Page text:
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IMAGING THE CELL AT HIGH RESOLUTION

par douarche - publié le , mis à jour le

 

 

IMAGING THE CELL AT HIGH RESOLUTION


 

 

Amélie Leforestier
Françoise Livolant

 

  • Chromosome structure in the nucleus of the living cell Our goal is to explore the structure of chromatin in the native eukaryotic cell. In collaboration with M. Eltsov (Frankfurt University), we use Cryo Electron Microscopy and Tomography Of VItreous Sections (CEMOVIS and CETOVIS) to obtain nm resolution imaging of the cell in its native state. We are thus able to visualise, recognise and analyse nucleosomes in their native nuclear environment, at a level of detail that allows us to measure the distance P between the DNA gyres wrapped around. We explored interphase nuclei of very different cell types - from human cell lines to embryonic insect cells – and detected the occurrence of multiple conformations. P-distances are on average larger than in the PDB canonical structure, and this parameter varies of more than 0.5 nm around the average. Further characterisation of the particles’ conformation, interactions and cartography is now needed in order to explore the relationship between this conformational variability, nucleosome local organisation and chromatin functional states. We also explore chromatin local supramolecular organization.

Visualization of nucleosomes inside the interphase cell nucleus (here KE37 human cell line) by CEMOVIS. (A) Overall view. The nuclear enveloppe (NE) and nuclear pore complex (NPC) are recognized. (B) Enlargements reveal nucleosomes seen in top (left) or side (right) views. The experimental patterns are compared with the nucleosome crystallographic canonical structure (from PDB ID 1EQZ)

 

  • Structure of biological membranes We analyzed the structure of a variety of cell membranes by CEMOVIS : the multilamellar bodies of the human cell line HT29, the membranes of the Golgi secretion system in the hypodermis of Caenorhabditis elegans, the membranes of the sub-plasmalemmal calcium storage sacs of Paramecium tetraurelia, and the thylakoids of the algae Euglena gracilis. The two bilayers of the membranes can be visualized, and membranes closely apposed at a distance less than 1.1 nm have been observed. Such close contact interactions, that were not observed yet because of a lack of spatial resolution, may be more frequent than expected in Eukaryotic cells, which rises new questions on the mechanisms of membrane fusion in living cell. Asymetry in membrane leaflets are also evidenced. Networks of transmembrane proteins are observed in Golgi and thylakoid membranes. The resolution of the technique allows us not only to solve topological problems but also to detect variations in membrane composition.

 

An Euglena gracillis cell observed by CEMOVIS with its nucleus (N), chromosomes (Chr), mitochondria (M), paramylon (P) and choloroplast (Chl).

 

Stack of thylakoid membranes in the chloroplast of Euglena gracilis. (1) Line profile of stacked mebranes with the Oxygen Evolving Complex (OEC). (2) Transmembrane proteins (photosystems I & II, red arrows) are visible within the membrane bilayers.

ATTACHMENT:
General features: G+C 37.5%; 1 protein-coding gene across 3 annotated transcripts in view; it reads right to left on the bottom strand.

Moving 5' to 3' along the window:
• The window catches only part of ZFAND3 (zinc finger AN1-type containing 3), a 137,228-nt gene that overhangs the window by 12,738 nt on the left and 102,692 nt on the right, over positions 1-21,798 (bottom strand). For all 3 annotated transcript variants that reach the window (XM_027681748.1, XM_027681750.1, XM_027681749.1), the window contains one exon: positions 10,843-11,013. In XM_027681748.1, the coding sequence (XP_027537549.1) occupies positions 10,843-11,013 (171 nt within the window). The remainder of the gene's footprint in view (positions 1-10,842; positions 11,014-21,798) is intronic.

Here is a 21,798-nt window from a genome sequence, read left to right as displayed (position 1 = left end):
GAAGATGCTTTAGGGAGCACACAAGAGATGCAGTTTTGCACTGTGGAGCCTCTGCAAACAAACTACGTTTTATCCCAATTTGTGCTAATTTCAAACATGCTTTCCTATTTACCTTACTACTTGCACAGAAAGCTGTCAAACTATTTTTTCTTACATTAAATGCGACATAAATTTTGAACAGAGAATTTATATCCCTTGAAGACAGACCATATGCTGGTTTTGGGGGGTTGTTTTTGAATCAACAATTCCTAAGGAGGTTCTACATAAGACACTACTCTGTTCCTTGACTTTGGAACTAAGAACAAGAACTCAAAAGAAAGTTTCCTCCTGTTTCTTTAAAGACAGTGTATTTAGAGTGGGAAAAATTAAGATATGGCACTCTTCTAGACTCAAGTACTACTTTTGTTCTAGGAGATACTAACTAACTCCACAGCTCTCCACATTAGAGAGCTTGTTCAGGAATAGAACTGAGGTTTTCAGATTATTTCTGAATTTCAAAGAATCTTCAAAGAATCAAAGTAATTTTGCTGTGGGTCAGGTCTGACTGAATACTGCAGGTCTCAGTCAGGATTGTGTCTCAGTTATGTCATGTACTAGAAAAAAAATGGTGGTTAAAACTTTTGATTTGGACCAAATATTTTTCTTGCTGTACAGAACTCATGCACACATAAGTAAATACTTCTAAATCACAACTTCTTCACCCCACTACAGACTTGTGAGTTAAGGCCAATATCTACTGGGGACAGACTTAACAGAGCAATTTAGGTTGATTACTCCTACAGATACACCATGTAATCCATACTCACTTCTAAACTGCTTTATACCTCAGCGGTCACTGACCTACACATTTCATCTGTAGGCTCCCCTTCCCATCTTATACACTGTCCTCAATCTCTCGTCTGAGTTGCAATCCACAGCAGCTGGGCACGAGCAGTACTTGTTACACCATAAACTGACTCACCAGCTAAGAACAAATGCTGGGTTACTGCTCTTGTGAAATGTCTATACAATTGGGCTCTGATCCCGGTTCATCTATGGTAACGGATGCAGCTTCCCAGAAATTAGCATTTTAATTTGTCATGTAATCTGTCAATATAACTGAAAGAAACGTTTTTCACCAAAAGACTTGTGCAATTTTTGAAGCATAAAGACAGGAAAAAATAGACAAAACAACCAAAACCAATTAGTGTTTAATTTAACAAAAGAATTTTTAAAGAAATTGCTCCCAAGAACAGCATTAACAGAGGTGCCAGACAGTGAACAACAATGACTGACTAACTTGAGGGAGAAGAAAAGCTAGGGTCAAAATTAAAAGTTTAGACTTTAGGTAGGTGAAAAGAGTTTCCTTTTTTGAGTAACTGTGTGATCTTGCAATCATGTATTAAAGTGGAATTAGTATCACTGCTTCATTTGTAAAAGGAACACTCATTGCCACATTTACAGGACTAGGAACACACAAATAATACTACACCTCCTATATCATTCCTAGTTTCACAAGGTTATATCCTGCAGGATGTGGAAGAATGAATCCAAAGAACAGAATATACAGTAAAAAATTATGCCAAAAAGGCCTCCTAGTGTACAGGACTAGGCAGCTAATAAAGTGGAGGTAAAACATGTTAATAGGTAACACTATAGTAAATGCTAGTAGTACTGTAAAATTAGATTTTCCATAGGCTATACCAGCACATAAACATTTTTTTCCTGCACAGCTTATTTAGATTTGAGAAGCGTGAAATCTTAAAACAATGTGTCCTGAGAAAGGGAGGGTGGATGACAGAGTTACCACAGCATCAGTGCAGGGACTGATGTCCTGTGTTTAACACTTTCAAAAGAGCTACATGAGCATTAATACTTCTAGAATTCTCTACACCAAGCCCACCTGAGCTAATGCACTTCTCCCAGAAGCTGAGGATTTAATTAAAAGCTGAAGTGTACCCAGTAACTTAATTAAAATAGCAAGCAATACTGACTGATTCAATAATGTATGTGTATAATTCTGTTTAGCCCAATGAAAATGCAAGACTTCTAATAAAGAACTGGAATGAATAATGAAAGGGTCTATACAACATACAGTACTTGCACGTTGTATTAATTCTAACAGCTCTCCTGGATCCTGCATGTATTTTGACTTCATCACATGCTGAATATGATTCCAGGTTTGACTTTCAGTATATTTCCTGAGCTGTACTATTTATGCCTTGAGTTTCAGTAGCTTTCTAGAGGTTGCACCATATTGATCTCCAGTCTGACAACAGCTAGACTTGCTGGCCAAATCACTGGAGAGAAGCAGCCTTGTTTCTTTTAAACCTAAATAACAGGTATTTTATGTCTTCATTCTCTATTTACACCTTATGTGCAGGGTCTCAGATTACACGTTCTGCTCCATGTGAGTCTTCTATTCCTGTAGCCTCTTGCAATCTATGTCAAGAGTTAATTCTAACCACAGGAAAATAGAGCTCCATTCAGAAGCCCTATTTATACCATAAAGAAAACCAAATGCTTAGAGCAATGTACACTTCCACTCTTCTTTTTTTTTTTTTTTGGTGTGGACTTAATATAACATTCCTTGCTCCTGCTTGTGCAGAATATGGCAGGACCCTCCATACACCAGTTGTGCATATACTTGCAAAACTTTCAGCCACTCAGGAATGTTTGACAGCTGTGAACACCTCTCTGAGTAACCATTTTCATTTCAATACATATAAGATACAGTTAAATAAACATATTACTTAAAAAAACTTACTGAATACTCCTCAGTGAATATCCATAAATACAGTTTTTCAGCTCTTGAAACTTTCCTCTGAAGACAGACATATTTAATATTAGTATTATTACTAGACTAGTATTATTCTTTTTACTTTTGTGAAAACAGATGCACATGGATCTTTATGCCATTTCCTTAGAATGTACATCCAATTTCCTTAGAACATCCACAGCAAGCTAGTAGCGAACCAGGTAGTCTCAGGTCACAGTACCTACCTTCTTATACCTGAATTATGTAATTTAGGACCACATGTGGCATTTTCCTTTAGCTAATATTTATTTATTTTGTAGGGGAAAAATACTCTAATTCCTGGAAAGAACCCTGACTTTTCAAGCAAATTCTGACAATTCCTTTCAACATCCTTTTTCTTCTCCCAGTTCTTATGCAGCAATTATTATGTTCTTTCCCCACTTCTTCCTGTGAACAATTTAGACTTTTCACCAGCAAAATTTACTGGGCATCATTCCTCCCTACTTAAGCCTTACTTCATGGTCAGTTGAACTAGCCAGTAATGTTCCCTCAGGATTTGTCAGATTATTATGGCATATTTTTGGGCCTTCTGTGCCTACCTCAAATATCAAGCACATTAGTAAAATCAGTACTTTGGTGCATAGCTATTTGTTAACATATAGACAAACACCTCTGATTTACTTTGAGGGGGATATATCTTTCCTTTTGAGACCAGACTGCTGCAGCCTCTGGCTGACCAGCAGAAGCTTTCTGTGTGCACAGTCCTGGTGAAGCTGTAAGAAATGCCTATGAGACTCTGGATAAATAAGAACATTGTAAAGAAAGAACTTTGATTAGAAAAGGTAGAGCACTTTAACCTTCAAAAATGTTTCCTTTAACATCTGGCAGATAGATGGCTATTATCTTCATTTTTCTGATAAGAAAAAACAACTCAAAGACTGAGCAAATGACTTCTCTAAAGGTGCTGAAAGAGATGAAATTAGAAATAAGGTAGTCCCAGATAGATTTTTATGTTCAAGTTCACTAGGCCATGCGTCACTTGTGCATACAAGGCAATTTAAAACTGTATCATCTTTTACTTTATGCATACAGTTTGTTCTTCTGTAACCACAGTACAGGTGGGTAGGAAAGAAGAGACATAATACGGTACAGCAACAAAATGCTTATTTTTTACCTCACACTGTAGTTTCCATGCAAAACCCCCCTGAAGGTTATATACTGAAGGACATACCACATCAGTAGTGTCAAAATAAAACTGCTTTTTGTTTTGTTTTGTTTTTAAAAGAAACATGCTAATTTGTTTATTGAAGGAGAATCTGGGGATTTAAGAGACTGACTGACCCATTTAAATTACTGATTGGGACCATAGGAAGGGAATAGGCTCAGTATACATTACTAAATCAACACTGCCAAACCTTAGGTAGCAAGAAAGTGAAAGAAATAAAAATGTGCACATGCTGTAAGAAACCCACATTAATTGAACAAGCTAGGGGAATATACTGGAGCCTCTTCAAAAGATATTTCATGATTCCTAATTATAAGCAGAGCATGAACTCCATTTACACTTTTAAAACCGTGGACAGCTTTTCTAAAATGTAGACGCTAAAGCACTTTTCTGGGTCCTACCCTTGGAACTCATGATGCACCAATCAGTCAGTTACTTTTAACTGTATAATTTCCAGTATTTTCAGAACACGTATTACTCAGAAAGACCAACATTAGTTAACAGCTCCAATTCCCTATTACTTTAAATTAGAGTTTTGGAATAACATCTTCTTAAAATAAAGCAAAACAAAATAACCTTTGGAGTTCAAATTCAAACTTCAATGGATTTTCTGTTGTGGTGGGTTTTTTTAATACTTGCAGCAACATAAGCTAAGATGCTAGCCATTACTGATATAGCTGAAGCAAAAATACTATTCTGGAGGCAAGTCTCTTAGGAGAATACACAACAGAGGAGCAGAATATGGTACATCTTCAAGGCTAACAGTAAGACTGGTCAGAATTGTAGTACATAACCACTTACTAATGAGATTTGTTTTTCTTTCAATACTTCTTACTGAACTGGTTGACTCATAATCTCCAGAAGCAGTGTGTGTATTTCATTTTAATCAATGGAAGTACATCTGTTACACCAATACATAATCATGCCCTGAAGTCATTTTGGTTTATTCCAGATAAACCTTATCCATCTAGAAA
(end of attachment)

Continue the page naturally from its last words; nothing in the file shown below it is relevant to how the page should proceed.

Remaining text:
• Multiscale imaging in biological tissue Cryo soft X ray microscopy (cryoTXM) is an imaging technique for cell and soft matter imaging, complementary to croEM. It provides structural information from vitrified specimens ten to hundred times thicker (typically 0.5 to 5 μm vs 40-75nm), but at lower resolution (20-50 nm). It was so far restricted to isolated small cells. We developed an experimental setup to apply it to large cells and tissue. We obtained thick (up to 3 μm) vitreous sections of Drosophila brain, by generating ultra slow cutting speeds (100 nm/sec). Regions of interest were targeted by coupling with fluorescent microscope. We imaged in parallel thick cryo-sections by cryoTXM at a resolution better than 25 nm, and ultrathin sections (40 nm) of the same region by cryoEM at the nm scale, providing information from the local molecular scale to the global tissue organisation  

Multiscale imaging of Drosophila brain by fluorescence microscopy, cryoTXM, cryoEM. (a) Observation of vitrified Drosophila brain at -140°C. Visualisation of synapses of the Kenyon cells (KC), labelled by GFP-synaptotagmin. (b) CryoTXM of a thick section and visualisation of a synapse (pre-synaptic vesicle *) charactrised by an increase of the inter-neurite distance (ds). (M : mitochondrion). (c) CEMOVIS of an ultrathin section and visualisation of a synapse with its post-synapitic density (PSD).

 
 

REFERENCES


 

ELTSOV M., GREWE D., LEMERCIER N., FRANGAKIS A., LIVOLANT F., LEFORESTIER A. (2018) Nucleosome conformational variability in solution and in interphase nuclei evidenced by cryo-electron microscopy of vitreous sections. Nucleic Acid Research, 46, 9189-9200. doi : 10.1093/nar/gky670.

LEFORESTIER A., P. LEVITZ, T. PREAT, P. GUTTMANN, L.J. MICHOT, TCHENIO P. (2014) Imaging Drosophila brain by combining cryo-soft X-ray microscopy of thick vitreous sections and cryo-electron microscopy of ultrathin vitreous sections. J Struct Biol. 188 (2), 177-82.

LEFORESTIER A, LEMERCIER N., LIVOLANT F. (2012) Contribution of cryo-electron microscopy of vitreous sections to the understanding of biological membrane structure. Proc. Natl. Acad. Sci. (USA) 109 (23) 8959-8964.